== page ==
The Legal Review shares findings from real-world household employment situations in an effort to help families understand and avoid potential payroll, tax and labor law issues.
BANKING HOURS – WHY IT DOESN’T PAY OFF
The Lawson family wanted to take an impromptu vacation after Mr. Lawson received a promotion. The family scrambled plans together and organized a five day reprieve from work and responsibility. The best part of the trip for Mr. and Mrs. Lawson would be the opportunity to take their first vacation with their two-year-old son who was usually supervised during the day by the family’s nanny.
The Lawson’s nanny was their first household employee. They were paying her on the books for the (generally) 40 hours per week she worked (8 hours per day, Mondaythrough Friday) and even gave her five paid vacation days per year. The family chose to not take their nanny on vacation with them and let her know she could simply take the week off. However, they did not discuss how this time off would be interpreted with respect to her vacation time.
Several months after the Lawsons came back from their vacation, their nanny requested to take all five of her paid vacation days to spend time with her parents and extended family who lived several states away. The family informed her that they already paid for her vacation days when they took their trip. However, to avoid conflict, the Lawsons let the nanny take her vacation with the agreement that they would bank those 40 hours by having her work an extra two hours “off the clock” every day for next four weeks after she returned.
Federal wage and hour law does not allow employers to average the hours their employees work across multiple weeks – meaning they should be paid for every hour they work during the workweek the hours are accumulated. The Fair Labor Standards Act (FLSA) defines a workweek as seven consecutive 24-hour periods. Any hours worked in excess of 40 during a workweek are required to be paid at an overtime rate of at least 1.5 times the employee’s regular rate of pay. These laws are in place so employers cannot carry over hours from week to week to avoid paying an employee overtime.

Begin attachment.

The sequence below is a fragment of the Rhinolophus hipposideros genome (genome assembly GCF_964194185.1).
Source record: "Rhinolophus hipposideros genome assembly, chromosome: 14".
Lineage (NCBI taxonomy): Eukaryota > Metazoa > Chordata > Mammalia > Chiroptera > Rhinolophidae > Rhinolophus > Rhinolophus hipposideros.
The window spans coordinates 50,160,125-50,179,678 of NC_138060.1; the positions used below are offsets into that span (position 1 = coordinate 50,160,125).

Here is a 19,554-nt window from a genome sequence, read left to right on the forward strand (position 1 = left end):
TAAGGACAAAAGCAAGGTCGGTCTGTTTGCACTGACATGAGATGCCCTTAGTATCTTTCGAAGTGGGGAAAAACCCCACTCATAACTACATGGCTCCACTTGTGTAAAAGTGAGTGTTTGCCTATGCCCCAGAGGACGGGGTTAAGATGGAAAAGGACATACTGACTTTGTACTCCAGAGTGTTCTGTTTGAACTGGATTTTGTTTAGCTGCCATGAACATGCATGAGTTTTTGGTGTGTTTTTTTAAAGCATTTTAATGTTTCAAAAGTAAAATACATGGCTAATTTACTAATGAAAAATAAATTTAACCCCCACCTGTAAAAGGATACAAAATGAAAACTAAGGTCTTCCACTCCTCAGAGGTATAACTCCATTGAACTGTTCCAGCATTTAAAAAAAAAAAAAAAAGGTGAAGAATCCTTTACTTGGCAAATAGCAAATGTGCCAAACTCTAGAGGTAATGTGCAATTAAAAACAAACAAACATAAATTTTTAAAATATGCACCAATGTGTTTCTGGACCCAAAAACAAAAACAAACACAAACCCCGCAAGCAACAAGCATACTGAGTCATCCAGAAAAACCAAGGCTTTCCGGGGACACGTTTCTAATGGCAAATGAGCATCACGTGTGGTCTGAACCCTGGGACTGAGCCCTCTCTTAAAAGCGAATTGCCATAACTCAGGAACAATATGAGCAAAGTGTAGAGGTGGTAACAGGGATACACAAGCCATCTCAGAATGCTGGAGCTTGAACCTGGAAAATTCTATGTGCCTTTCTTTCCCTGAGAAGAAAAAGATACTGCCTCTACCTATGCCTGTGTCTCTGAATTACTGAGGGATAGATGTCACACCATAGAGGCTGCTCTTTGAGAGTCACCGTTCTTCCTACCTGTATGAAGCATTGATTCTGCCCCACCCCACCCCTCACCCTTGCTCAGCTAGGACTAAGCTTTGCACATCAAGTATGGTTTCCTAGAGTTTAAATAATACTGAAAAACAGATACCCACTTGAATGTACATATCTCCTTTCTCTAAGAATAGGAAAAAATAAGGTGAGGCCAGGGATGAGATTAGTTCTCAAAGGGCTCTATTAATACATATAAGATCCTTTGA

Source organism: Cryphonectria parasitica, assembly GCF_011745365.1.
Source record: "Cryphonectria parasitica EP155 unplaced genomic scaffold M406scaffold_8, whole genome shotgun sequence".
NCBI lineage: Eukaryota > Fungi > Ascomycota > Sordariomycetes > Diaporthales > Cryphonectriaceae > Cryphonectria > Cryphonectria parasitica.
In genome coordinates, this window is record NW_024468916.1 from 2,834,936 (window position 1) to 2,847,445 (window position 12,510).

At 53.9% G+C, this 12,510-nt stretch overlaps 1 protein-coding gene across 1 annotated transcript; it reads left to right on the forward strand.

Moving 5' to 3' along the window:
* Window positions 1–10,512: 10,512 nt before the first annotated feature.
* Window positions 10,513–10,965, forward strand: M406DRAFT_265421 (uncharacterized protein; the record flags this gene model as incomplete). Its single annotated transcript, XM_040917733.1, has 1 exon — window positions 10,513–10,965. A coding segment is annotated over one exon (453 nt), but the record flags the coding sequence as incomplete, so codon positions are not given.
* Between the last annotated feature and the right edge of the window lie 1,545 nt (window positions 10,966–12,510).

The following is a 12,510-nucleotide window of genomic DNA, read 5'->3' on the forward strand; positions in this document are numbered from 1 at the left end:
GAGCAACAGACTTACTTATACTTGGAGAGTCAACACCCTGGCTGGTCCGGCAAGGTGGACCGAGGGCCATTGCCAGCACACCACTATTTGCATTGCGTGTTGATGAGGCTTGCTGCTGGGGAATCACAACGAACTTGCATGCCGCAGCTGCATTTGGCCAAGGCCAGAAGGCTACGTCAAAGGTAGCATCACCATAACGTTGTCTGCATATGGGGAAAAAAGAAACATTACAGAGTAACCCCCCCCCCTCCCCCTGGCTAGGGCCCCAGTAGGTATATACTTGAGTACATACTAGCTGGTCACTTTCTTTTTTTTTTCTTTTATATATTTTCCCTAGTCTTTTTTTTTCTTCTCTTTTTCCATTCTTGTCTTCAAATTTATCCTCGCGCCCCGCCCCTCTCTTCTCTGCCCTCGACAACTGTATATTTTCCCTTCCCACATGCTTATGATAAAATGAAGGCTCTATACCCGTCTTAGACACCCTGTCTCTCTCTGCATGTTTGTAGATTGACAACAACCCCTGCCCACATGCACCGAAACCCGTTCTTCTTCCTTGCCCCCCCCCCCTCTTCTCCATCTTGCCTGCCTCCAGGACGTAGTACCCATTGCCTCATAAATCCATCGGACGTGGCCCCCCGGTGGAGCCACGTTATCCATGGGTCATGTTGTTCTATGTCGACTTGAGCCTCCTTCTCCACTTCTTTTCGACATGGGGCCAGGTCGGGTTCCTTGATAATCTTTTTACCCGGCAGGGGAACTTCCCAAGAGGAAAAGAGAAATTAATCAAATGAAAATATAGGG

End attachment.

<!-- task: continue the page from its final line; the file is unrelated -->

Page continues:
After two weeks making up for hours already paid to her, the nanny became frustrated with having to stay late at the Lawson’s home. She confided in her roommate who was attending law school and explained a few things to her about labor law and the FLSA. The nanny confronted the family about the “off the clock” hours and the lack of overtime. She asked that the Lawsons allow her to resume her normal working hours and be paid time-and-a-half for the 20 hours of overtime she had already accumulated. The family, unfamiliar with the law, had to make an emergency call to their accountant to verify what their nanny claimed was true.
The Lawson’s accountant utilized Breedlove & Associates to handle the family’s payroll and taxes and made a quick call to our office. A consultant informed her that the family indeed had to pay their nanny for the 20 hours of overtime she worked. Because the nanny was earning $18/hour, the 20 hours of overtime resulted in an additional $540 in gross wages having to be added to the nanny’s next paycheck. The financial dispute between the family and the nanny ultimately created an awkward employer/employee relationship for both parties and the Lawson’s nanny quit after the end of the calendar year.
How the Whole Thing Could Have Been Avoided
If the Lawsons and the nanny had discussed how the family’s vacation would be viewed before they left, each side could have avoided the initial conflict. Additionally, the family could have reached out to Breedlove & Associates – or asked their accountant to do so on their behalf – before deciding to carry over the nanny’s hours. When there are variances from the normal workweek, it’s important for employers to verify all labor laws are followed before proposing or agreeing to any changes.